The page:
GradesK to 12
tag(s): iwb (33)
In the ClassroomThese lessons are great for the new SMART Board user or the seasoned pro. Use these if you need a lesson but don't have time to create one from scratch. View the lessons and use them as ideas to help you create your own lesson.
Grades4 to 12
In the ClassroomSearch each event listed to learn more about the opinions, circumstances, and facts surrounding each event. Use the timeline as a springboard into discussions of various environmental topics. Challenge small groups of students to finish the timeline up to the current year. Use a tool such as MyHistro Interactive Timeline, reviewed here. Use other applications such as Google Earth or sites that provide pictures and articles from past events. Compare air, water, or other pollution by viewing information or pictures from yesterday and today. Create campaigns of environmental issues. Use multimedia or conventional posters, websites, and podcasts to pass on important information. Have your students create an interactive online poster using Adobe Spark, reviewed here. Have students create podcasts using a site such as podOmatic, reviewed here.
Grades2 to 12
In the ClassroomUse this site to identify viewpoints, advantages, and disadvantages to using either paper or plastic. Plan a "paper or plastic challenge" in conjunction with Earth Day or your recycling unit. Consider surveying not only your classes, but also the school, parents, and greater community as to their habits. Gather data from your local supermarket. Compare with data from around the country or the world and identify reasons for the differences in the results. Use the information to create a debate for or against each resource. Create a campaign to educate others about the use of paper or plastic. Create a design for a bag that can be created simply and cheaply. Take photos of students' bags and have students narrate the photos using UtellStory, reviewed here. Sell these bags with the message for sustainability. Find support from your local supermarket. Research recycling in your area.
Grades5 to 12
In the ClassroomView resources from around the world to look at the organized events conducted. Use these ideas to create a local event or identify the ways others have created communities around global climate action. Use information on the site to create Public Service Announcements, newsletters, or blog posts. Invite students to research sites on both sides of the issue, analyze them, and check information for accuracy. Create a blogging challenge or pledge for students to follow for forty days as a way to create change one family at a time. How about creating a 40 day class wiki about 350 and other global climate action? Not comfortable with wikis? Have no wiki worries - check out the TeachersFirst's Wiki Walk-Through.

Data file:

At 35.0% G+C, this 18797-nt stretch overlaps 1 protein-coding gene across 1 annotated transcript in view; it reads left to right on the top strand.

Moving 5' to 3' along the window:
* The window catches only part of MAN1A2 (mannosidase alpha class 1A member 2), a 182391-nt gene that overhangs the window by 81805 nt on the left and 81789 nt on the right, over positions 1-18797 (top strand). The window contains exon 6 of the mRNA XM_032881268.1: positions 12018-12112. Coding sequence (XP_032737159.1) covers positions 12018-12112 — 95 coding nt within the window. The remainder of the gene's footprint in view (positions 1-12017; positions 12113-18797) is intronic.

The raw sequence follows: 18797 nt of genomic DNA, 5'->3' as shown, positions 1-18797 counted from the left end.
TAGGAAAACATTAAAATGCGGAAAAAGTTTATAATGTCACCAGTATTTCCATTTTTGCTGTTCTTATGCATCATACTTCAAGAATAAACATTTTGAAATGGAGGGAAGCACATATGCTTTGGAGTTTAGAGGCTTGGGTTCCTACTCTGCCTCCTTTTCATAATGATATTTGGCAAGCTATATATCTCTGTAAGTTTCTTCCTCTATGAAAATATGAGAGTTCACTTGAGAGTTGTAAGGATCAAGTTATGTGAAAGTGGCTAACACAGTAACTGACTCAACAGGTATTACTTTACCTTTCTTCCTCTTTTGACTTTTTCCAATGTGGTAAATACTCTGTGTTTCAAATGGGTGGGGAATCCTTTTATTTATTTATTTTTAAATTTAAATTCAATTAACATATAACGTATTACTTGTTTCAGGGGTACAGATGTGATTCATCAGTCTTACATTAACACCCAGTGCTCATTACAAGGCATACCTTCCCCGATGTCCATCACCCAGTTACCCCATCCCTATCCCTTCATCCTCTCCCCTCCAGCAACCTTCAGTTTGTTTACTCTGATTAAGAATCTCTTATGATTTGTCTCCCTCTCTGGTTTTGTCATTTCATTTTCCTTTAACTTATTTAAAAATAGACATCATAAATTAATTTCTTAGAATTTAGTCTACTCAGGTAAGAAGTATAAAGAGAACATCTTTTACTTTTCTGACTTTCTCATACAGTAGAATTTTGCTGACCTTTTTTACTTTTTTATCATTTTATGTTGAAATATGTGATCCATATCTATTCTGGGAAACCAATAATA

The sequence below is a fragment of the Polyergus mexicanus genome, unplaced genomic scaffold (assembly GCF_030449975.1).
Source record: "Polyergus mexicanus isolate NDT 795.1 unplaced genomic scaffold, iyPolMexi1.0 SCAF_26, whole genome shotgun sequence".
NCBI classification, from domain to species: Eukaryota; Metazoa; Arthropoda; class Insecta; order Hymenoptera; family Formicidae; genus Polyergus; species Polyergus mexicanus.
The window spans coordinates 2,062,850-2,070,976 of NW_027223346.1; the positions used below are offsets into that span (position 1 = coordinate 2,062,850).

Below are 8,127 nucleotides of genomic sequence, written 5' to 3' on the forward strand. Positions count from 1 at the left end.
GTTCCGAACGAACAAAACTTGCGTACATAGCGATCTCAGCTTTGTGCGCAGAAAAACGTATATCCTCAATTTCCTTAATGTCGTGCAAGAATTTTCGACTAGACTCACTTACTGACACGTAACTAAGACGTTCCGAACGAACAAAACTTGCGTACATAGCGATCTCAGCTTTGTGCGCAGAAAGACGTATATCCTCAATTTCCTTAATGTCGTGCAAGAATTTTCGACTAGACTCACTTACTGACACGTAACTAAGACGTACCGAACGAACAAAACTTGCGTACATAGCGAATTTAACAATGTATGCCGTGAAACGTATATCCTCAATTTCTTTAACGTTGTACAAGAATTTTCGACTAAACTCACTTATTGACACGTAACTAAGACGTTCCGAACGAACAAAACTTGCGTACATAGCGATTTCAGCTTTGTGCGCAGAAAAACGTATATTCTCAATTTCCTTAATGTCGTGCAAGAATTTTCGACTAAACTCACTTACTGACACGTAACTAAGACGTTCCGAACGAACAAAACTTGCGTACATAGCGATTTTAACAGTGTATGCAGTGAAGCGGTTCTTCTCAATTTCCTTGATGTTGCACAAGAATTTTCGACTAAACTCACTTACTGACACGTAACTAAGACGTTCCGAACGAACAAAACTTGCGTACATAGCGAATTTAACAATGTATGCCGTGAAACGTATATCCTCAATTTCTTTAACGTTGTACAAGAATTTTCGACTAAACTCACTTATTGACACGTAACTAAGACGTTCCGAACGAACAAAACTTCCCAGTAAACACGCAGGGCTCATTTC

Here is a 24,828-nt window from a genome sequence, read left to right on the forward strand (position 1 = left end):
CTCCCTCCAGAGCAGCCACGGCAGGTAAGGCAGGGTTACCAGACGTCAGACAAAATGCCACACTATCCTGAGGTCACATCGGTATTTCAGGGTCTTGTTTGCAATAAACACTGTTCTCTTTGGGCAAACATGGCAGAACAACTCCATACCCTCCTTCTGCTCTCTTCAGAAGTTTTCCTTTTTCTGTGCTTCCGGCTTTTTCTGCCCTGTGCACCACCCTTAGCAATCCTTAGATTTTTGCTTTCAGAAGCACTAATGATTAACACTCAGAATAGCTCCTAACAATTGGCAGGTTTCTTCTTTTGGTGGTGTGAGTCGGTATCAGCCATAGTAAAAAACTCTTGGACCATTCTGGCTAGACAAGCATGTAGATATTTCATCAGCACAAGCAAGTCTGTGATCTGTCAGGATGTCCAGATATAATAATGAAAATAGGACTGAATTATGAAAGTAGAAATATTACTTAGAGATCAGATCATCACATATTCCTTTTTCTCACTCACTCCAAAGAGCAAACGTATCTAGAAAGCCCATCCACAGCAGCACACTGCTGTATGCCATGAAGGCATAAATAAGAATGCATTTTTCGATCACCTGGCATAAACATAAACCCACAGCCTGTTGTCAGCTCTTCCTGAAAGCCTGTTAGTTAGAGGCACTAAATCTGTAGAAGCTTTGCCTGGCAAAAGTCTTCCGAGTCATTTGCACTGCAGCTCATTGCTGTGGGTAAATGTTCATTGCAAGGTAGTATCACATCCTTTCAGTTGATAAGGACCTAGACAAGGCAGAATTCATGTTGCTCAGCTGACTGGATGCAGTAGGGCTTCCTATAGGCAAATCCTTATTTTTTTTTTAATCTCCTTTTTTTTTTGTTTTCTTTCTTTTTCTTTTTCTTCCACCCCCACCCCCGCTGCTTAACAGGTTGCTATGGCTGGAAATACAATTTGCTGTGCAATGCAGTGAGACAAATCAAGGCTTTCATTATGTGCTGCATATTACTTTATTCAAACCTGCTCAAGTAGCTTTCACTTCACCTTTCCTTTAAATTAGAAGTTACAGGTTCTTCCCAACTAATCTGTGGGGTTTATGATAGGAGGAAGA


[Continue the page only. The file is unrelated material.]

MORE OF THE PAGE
Grades2 to 9
In the ClassroomThis is ideal for use on an interactive whiteboard or projector. Due to the ability to easily pause the video, students can take notes directly from the whiteboard. Create a guided note sheet to accompany the interactive by capturing the screens into PowerPoint slides or a smart notebook and put blank text boxes over the writing so that students can enter the information as they watch it. This is a great one to save in your favorites for an Earth Day activity! Have student create their own "tree stories" using digital pictures of a tree they know and narrating it on Slidestory, reviewed here.
Grades4 to 12
In the ClassroomIdentify similarities and differences in water issues around the globe. Have cooperative learning groups create online Venn Diagrams comparing two distinct areas and their water issues. Use an online tool such as Interactive Two Circle Venn Diagram (reviewed here).